The Daily Kos Elections Morning Digest is compiled by David Nir, Jeff Singer, Stephen Wolf, Carolyn Fiddler, and Matt Booker, with additional contributions from David Jarman, Steve Singiser, Daniel Donner, James Lambert, David Beard, and Arjun Jaikumar.
● ID-Gov: Donald Trump waded into the Republican primary on Tuesday evening by endorsing far-right Lt. Gov. Janice McGeachin’s bid to take down Idaho Gov. Brad Little. Trump did not mention Little in his not-Tweet, which he instead used to laud McGeachin as “a true supporter of MAGA since the very beginning.” Whoever wins the nomination in May should have no trouble prevailing in the 2022 general election in what has long been one of the reddest states in the nation.
While Trump has been eager to end the careers of Republican governors and members of Congress who have pushed back on his 2020 election lies, Politico’s Zach Montellaro notes that Little himself doesn’t appear to have done anything to provoke Trump’s wrath. Indeed, Montellaro notes that it was just last week that the GOP leader recognized Little at an event held at Mar-a-Lago. “We also have Gov. Brad Little, who is a terrific gentleman,” Trump said, adding, “Thank you Brad. He’s working on a project.”
There’s no word on what Trump meant by that last line, but McGeachin has made headlines multiple times for taking part in some very dangerous projects of her own. The lieutenant governor has spent the pandemic blasting Little for his efforts to mitigate the spread of the virus, which included a video where she suggested the pandemic "may or may not be occurring." She also once posted a photo taken at the state Capitol with members of the so-called Three Percenters, a faction in the extremist anti-government "militia" movement.
McGeachin has also tried to back up her talk with actual action multiple times when Little’s powers passed to her while he was out of state. In May, while the incumbent was attending a Republican National Governors event in Tennessee, McGeachin announced she was issuing an executive order forbidding schools and public buildings from requiring face masks, a directive Little repealed about 24 hours later when he was back in Idaho.
The governor himself declared that he “opposed a statewide mask mandate” but argued that the decision should be left to local governments and that McGeachin’s actions ran “contrary to a basic conservative principle – the government closest to the people governs best.”
McGeachin was far from deterred, though. Last month, she received national attention when she took advantage of another Little trip, this time to Texas, to talk to Major General Michael Garshak about sending the Idaho National Guard to the border with Mexico. Garshak responded, “I am unaware of any request for Idaho National Guard assistance under the Emergency Management Assistance Compact (EMAC) from Texas or Arizona … As you are aware, the Idaho National Guard is not a law enforcement agency.”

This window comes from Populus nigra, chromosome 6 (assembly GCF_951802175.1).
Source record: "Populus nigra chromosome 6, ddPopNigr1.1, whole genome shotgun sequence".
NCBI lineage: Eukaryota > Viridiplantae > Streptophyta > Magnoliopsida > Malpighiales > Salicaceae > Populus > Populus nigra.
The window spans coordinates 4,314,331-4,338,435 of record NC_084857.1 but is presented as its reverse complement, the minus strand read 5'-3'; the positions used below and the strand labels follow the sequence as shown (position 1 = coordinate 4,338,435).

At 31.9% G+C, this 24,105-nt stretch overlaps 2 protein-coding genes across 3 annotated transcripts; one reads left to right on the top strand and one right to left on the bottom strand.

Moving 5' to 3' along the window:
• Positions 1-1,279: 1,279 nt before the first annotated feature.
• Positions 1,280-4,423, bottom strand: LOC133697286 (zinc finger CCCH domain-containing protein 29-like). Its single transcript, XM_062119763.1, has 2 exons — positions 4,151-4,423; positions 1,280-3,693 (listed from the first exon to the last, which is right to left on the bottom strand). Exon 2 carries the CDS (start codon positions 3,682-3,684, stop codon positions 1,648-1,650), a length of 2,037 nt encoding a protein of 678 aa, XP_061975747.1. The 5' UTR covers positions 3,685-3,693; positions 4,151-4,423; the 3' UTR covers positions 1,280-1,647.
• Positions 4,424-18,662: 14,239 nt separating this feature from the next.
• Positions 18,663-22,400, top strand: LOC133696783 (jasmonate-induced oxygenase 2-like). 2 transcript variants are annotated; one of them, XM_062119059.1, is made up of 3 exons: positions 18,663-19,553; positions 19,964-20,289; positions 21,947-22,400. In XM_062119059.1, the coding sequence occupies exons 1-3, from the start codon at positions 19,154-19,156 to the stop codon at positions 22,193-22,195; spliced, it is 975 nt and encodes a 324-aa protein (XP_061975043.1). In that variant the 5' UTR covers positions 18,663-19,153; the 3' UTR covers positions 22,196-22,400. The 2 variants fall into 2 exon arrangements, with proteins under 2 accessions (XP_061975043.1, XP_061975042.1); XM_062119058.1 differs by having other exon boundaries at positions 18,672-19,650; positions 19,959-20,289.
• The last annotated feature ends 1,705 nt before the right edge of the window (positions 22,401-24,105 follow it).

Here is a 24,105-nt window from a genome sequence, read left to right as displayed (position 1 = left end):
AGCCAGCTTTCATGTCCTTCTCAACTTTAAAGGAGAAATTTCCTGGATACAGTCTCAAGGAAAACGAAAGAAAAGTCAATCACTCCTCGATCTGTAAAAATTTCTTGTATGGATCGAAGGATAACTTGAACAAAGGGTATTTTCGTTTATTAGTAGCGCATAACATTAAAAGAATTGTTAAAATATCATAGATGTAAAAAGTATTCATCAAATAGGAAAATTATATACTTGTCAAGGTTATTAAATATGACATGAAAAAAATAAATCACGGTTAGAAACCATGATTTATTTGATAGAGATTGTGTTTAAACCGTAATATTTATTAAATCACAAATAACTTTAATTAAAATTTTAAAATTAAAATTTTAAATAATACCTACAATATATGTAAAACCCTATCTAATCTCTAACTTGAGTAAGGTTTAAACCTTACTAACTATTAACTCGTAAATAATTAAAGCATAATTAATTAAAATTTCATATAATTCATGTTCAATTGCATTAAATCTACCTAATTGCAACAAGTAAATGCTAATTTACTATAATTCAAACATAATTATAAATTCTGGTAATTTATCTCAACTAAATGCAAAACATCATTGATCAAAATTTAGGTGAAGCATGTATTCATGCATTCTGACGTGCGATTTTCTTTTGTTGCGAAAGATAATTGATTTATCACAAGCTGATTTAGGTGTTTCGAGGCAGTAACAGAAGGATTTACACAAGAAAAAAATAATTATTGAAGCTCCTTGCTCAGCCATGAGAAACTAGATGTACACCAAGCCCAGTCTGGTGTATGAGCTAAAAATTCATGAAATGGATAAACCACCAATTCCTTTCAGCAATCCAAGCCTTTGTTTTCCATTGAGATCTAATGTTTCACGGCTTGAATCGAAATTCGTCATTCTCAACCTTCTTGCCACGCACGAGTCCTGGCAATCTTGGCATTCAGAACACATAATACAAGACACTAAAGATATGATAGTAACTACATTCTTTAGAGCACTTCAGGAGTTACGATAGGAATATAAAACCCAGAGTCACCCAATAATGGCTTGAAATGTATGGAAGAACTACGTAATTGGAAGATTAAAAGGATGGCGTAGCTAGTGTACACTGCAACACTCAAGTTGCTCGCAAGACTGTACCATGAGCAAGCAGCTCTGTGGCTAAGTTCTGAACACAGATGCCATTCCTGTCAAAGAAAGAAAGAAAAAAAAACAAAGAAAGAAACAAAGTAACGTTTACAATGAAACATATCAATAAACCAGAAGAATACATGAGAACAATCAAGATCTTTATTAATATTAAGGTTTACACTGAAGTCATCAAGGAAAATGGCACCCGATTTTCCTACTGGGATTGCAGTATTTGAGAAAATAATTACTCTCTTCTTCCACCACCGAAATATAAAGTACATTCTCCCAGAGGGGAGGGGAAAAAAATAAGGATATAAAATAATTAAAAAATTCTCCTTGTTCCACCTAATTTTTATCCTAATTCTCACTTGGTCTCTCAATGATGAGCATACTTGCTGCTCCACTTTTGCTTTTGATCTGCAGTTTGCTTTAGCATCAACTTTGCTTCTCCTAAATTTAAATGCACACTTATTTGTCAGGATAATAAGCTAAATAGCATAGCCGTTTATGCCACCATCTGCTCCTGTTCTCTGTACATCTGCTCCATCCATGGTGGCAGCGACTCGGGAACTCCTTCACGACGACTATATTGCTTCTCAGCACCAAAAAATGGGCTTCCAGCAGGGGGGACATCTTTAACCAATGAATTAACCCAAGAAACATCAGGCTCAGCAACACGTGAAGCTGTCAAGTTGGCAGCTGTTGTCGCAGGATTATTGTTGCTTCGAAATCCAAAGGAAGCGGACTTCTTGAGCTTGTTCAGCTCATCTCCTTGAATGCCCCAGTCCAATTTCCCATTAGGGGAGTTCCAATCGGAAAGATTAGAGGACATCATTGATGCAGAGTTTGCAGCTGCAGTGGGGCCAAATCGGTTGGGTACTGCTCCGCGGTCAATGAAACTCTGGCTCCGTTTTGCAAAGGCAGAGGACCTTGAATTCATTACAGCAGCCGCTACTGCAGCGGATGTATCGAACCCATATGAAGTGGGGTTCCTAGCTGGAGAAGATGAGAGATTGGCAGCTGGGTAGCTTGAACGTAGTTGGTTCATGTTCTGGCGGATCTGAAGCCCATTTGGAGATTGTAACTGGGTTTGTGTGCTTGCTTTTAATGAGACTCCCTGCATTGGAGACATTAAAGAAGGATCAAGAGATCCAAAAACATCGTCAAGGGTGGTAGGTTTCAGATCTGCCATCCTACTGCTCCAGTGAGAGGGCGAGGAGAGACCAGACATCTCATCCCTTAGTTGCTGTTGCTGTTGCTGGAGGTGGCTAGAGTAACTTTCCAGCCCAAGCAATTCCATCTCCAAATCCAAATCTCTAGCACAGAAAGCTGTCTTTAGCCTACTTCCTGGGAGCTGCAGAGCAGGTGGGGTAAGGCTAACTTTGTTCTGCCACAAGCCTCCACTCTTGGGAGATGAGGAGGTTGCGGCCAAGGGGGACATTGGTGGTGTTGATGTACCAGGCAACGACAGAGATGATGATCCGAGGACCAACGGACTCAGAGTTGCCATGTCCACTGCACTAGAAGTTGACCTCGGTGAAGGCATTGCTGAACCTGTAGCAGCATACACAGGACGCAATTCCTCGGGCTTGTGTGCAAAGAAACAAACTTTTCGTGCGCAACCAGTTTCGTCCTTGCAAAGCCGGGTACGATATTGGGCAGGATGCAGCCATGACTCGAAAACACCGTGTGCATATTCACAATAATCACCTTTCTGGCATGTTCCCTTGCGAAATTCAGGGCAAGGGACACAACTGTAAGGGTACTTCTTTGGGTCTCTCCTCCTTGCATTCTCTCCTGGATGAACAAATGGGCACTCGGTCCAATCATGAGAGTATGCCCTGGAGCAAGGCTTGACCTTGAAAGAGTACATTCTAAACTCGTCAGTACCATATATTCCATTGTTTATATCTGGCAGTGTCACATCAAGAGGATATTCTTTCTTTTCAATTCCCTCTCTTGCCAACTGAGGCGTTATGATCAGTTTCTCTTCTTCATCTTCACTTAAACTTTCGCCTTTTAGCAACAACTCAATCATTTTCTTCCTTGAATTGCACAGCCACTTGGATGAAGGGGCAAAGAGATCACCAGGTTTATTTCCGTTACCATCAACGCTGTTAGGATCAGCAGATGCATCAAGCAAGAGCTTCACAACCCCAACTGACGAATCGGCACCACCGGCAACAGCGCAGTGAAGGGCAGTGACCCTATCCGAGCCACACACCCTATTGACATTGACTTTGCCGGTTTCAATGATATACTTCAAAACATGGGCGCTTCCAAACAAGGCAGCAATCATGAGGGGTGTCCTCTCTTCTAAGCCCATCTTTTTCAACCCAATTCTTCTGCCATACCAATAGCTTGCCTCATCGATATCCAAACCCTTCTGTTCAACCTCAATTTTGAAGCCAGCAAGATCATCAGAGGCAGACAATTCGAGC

McGeachin also used the occasion to issue another executive order that included a rule preventing any state agencies from requiring proof of vaccination or testing. Little responded four minutes later by saying he would be “rescinding and reversing any actions taken by the Lt. Governor when I return.” However, while the governor bashed his nominal number two for “political grandstanding,” her antics seem to have found a very eager audience in Trump.
McGeachin isn’t the only far-right icon aiming to take down Little, though. Anti-government militant Ammon Bundy kicked off a campaign in June, and he may have enough of a base to cost McGeachin some much-needed support.
● AK Redistricting: Alaska's redistricting commission agreed on a new state Senate map on Tuesday, with the board's three Republican appointees voting in favor and its two independent members against. The commission also recently approved a new map for the state House, though legal challenges to both plans are likely.
● FL Redistricting: A committee in Florida's Republican-controlled state Senate released four different draft maps for Congress and four for its own chamber on Wednesday, which you can find here. The congressional maps are all quite similar to one another and largely preserve the status quo, with the addition of one new district that the state earned in reapportionment. That seat would be numbered the 15th, a swingy district in east Tampa that would have narrowly gone for Joe Biden, which would also make the adjacent 14th District (held by Democratic Rep. Kathy Castor) less blue. Republican Rep. Scott Franklin, who represents the current 15th, would instead find himself in the redder 28th District.
● GA Redistricting: Georgia's Republican-run House passed the GOP's new map for the chamber on Wednesday on a largely party-line vote, with all Democrats and two Republicans voting against. The plan now goes to the Senate, which already passed its own map earlier in the week. In most states where lawmakers control the redistricting process, each chamber will generally craft a map for itself, with approval from the other house typically a formality.
● MD Redistricting: Lawmakers in Maryland's Democratic-run legislature have released four different draft maps for the House, two of which would maintain the party's 7-1 advantage in the state's congressional delegation and two of which would target the 1st District, the lone Republican seat. However, even under the most aggressive proposal, the 1st would remain very swingy.